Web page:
"Unfortunately, those results were not shared with TDEC, and staff could not verify information. Nor could the results be produced upon request due to an ongoing lawsuit," Lockhart said.
U.S. District Judge J. Ronnie Greer dismissed a civil lawsuit in December that included 143 plaintiffs. This was the suit to which Lockhart referred.
The lawsuit, filed in 2011, alleged that NFS and prior owners of the company had released or were releasing hazardous and radioactive substances into the environment, resulting in health problems and property damage.
Of 11 claims made in the lawsuit, Judge Greer dismissed 10 on the basis that state law is pre-empted by the federal Price-Anderson Nuclear Industries Indemnity Act -- a federal law that defines and addresses the liability of all U.S. non-military nuclear facilities.
"The Act limited the civil liability of nuclear plant operators and provided federal funds to help pay damages caused by nuclear accidents," Greer's Dec. 21 ruling states.
The remaining claim was dismissed by Greer because plaintiffs failed to "prove a breach of the federal numerical dose limits," the judge wrote.
Overall said Wednesday that new lawyers will be hired to further the legal action.
Information in the lawsuit dismissed by Greer indicates that there is radioactive pollution related to NFS 100 miles downriver from the Unicoi County facility, she said.
"It's highly-enriched uranium, and it's been found all the way to the French Broad River," Overall said.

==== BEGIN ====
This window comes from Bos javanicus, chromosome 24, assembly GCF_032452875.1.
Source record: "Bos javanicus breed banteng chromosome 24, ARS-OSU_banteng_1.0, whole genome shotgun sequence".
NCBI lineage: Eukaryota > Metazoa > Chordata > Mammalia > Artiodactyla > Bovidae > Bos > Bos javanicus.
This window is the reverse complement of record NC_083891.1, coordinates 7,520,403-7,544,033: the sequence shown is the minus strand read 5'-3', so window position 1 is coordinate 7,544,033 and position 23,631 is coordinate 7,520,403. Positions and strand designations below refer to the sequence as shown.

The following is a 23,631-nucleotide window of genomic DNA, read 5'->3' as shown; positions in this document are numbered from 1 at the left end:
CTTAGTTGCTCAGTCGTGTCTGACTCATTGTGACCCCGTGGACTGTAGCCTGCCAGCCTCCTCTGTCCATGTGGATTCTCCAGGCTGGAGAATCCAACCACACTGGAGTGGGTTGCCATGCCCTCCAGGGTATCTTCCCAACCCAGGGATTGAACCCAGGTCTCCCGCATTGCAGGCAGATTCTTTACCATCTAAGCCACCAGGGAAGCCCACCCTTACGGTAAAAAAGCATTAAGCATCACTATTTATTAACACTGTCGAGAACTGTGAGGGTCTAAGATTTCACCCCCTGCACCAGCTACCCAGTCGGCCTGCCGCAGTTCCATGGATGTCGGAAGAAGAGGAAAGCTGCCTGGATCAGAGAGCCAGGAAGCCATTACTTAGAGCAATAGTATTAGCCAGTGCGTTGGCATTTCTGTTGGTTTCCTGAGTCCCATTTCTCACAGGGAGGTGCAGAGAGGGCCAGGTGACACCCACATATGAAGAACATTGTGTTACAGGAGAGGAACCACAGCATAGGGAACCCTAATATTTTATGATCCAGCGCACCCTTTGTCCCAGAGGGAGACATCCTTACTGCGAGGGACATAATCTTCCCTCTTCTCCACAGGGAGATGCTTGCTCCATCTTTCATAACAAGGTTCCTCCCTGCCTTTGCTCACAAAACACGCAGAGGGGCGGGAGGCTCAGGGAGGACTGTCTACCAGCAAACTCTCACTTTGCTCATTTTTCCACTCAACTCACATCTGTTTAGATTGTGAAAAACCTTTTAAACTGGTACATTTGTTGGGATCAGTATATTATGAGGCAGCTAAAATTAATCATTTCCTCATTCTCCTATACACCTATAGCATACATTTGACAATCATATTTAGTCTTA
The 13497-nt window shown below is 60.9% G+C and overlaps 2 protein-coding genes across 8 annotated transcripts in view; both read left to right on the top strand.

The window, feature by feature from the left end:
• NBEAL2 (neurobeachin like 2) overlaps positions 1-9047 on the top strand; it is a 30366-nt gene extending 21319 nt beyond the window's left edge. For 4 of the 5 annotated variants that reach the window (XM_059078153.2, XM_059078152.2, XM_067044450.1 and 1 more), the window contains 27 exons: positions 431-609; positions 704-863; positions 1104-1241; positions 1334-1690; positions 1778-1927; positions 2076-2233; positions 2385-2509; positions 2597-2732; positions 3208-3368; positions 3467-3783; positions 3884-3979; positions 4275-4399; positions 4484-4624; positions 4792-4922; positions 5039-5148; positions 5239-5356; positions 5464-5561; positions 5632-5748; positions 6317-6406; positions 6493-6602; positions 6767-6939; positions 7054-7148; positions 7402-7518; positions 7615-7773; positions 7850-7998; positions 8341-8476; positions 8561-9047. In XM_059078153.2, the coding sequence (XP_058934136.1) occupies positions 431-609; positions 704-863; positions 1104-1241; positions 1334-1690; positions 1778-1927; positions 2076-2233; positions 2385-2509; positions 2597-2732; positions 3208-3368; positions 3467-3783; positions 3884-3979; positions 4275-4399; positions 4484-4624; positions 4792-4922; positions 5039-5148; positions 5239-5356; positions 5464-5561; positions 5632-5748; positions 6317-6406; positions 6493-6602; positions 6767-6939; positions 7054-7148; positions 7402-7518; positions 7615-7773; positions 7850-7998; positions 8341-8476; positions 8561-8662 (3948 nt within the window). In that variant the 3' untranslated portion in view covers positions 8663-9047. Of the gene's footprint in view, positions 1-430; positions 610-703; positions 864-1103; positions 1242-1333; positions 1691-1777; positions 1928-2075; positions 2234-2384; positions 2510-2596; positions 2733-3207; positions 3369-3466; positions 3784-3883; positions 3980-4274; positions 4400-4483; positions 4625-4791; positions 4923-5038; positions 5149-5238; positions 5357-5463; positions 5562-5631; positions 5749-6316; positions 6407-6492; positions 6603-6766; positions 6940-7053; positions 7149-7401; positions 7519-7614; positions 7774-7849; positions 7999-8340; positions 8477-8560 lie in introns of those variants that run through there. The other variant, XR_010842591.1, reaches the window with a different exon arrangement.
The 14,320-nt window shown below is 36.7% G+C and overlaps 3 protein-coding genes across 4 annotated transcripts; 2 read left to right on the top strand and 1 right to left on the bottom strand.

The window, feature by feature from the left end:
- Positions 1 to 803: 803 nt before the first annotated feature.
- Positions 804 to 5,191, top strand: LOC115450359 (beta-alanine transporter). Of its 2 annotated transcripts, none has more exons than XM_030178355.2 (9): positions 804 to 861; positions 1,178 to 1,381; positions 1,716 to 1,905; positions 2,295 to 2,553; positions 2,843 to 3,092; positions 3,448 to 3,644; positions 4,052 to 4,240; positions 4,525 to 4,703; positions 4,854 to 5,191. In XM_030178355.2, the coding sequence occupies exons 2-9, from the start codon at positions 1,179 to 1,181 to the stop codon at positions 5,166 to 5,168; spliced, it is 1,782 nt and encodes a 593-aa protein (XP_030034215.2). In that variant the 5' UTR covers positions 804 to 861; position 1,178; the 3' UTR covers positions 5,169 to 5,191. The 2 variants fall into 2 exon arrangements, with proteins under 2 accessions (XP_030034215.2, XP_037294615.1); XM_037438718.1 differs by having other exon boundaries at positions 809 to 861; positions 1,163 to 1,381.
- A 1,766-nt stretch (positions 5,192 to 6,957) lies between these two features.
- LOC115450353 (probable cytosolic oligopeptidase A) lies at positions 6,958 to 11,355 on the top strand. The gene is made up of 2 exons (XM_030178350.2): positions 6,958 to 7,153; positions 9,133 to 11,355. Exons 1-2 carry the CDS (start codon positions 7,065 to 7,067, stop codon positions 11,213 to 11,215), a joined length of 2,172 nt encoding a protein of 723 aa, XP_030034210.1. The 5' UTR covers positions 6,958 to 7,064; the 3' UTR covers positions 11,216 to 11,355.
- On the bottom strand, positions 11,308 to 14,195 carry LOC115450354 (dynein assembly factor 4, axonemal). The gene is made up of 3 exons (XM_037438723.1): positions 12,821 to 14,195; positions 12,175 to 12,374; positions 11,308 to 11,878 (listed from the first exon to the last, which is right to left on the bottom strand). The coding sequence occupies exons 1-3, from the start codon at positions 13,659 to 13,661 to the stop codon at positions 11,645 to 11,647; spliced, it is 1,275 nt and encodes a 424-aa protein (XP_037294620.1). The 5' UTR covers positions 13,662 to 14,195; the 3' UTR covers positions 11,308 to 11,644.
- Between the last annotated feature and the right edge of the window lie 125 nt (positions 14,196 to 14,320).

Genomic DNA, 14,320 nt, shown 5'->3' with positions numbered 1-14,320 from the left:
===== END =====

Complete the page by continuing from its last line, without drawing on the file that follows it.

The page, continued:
SAMPLING DONE OCT. 22
TDEC agreed to a sampling effort to address concerns of the local citizens group, Lockhart said.
The actual sampling event took place on Oct. 22, "and was conducted as a good-faith effort in response to the group's complaint," she said.
"It is important to note that NFS is allowed to legally discharge treated waste water per their National Pollutant Discharge Elimination System (NPDES) permit, including radionuclides.
"The permit establishes discharge levels that are considered protective of human health and the environment, the levels of which are established by the U.S. Environmental Protection Agency (EPA), the Nuclear Regulatory Commission (NRC), and TDEC," Lockhart said.
NFS has denied that its Erwin operation causes any adverse health affects to the surrounding population.
"We remain committed to operating safely and securely, protecting our employees, the public, and the environment," Joe Henry, NFS president, said in late December in a news release in response to the dismissal of the civil lawsuit by Judge Greer.
Both water and sediment samples were taken at various locations, Lockhart said.
Two "split" samples were collected by both parties at locations selected by the citizens group.
TDEC's testing was for volatile organic compounds (VOCs) and radionuclides, Lockhart said.
"As we've noted before, TDEC has conducted surface Nolichucky River water samples in proximity of NFS for a number of years and those results have not indicated contamination issues relating to the NFS facility," she said.
TDEC's samples were sent to the state Department of Health's Environmental Laboratory, Lockhart said.
"These results were collected, packed and shipped following appropriate method protocols and chain of custody procedures," Lockhart said.
The analyses were conducted and reported by the Tennessee Department of Health Laboratory, which is certified by the EPA, she said.